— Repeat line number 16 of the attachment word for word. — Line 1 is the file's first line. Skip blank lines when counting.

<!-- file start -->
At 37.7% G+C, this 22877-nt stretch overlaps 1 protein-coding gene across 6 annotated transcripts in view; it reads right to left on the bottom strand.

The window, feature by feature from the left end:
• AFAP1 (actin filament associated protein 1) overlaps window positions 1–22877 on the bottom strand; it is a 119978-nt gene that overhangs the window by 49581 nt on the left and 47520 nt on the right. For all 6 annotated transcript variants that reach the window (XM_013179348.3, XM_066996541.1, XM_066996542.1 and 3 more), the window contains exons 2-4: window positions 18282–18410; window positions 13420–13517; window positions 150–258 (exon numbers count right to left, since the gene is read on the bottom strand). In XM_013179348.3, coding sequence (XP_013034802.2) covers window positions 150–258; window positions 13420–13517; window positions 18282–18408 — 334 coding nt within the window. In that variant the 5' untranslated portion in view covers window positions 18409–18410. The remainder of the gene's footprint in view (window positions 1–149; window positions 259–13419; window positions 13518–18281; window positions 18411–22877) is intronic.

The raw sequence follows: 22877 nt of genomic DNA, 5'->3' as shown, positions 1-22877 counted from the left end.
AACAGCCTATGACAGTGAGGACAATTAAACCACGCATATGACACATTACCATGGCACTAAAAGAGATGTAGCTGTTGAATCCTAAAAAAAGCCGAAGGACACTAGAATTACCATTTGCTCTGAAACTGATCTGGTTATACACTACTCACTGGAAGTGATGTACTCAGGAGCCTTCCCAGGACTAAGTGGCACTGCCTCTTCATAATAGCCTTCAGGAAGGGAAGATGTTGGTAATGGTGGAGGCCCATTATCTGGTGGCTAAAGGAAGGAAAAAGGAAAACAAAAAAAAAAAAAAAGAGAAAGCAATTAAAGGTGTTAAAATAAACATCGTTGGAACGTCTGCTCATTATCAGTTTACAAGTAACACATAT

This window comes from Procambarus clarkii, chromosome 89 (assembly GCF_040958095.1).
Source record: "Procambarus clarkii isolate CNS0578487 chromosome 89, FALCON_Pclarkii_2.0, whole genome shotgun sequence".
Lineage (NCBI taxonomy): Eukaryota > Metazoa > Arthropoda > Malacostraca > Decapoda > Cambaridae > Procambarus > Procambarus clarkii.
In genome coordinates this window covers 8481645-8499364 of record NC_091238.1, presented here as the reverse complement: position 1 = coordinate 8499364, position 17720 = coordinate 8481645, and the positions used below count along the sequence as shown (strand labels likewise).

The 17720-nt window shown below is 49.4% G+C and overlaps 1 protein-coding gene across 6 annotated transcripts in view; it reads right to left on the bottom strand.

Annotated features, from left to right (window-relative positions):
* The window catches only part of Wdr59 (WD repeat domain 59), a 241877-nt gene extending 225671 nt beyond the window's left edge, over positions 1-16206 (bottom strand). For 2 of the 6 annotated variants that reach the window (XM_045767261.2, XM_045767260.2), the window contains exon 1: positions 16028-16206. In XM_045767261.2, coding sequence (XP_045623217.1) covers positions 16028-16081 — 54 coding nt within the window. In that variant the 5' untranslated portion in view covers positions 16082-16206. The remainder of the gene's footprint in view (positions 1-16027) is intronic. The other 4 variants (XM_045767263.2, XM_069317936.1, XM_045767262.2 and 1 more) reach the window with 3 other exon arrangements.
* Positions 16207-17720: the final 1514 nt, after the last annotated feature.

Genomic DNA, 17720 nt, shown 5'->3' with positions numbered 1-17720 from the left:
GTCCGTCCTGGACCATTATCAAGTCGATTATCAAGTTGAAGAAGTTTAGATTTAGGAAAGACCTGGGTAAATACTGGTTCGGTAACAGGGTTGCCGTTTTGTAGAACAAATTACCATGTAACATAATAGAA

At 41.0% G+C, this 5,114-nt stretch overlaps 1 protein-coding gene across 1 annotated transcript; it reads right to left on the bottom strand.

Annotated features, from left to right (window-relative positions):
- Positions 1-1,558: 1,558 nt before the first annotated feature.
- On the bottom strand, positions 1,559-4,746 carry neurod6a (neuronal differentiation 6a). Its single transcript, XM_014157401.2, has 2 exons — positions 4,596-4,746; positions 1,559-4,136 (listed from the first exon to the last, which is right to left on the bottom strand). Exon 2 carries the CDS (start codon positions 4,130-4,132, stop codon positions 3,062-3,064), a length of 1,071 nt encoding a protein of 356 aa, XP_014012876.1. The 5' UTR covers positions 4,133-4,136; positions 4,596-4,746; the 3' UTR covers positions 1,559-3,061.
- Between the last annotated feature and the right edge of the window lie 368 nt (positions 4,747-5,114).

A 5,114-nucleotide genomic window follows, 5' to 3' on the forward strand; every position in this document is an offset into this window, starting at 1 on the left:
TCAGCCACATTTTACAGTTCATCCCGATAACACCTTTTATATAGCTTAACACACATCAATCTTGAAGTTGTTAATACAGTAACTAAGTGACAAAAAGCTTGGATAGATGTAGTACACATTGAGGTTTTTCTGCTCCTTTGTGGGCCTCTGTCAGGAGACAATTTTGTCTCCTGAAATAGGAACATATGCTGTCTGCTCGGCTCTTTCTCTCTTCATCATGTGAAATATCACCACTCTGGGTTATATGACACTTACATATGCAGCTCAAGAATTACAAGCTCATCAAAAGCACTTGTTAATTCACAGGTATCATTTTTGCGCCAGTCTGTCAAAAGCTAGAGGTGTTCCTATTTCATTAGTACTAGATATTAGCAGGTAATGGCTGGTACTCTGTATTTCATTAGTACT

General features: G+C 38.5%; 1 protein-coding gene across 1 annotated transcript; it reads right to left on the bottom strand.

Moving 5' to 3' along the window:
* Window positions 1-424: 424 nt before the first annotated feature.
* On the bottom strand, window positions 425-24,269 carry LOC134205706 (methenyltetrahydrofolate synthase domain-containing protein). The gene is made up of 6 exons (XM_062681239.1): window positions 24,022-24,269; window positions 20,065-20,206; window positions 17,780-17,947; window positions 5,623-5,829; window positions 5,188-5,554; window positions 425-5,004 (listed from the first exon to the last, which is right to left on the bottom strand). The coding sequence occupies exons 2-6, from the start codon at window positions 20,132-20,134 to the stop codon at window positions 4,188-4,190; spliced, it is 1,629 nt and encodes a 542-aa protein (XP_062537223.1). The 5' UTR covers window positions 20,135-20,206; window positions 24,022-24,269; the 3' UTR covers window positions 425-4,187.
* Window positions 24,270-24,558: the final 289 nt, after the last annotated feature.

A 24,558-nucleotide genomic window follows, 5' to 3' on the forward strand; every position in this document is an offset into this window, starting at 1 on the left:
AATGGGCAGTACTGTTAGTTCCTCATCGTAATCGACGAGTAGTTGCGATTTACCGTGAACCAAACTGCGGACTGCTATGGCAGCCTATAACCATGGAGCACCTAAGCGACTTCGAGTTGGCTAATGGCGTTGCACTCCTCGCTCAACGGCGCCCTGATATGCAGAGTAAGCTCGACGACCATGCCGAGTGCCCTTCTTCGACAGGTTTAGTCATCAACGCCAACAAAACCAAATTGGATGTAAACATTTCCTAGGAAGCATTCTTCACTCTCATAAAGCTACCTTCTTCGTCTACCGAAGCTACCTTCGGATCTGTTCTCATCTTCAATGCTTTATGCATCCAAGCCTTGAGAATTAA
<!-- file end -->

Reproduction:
At 41.0% G+C, this 5,114-nt stretch overlaps 1 protein-coding gene across 1 annotated transcript; it reads right to left on the bottom strand.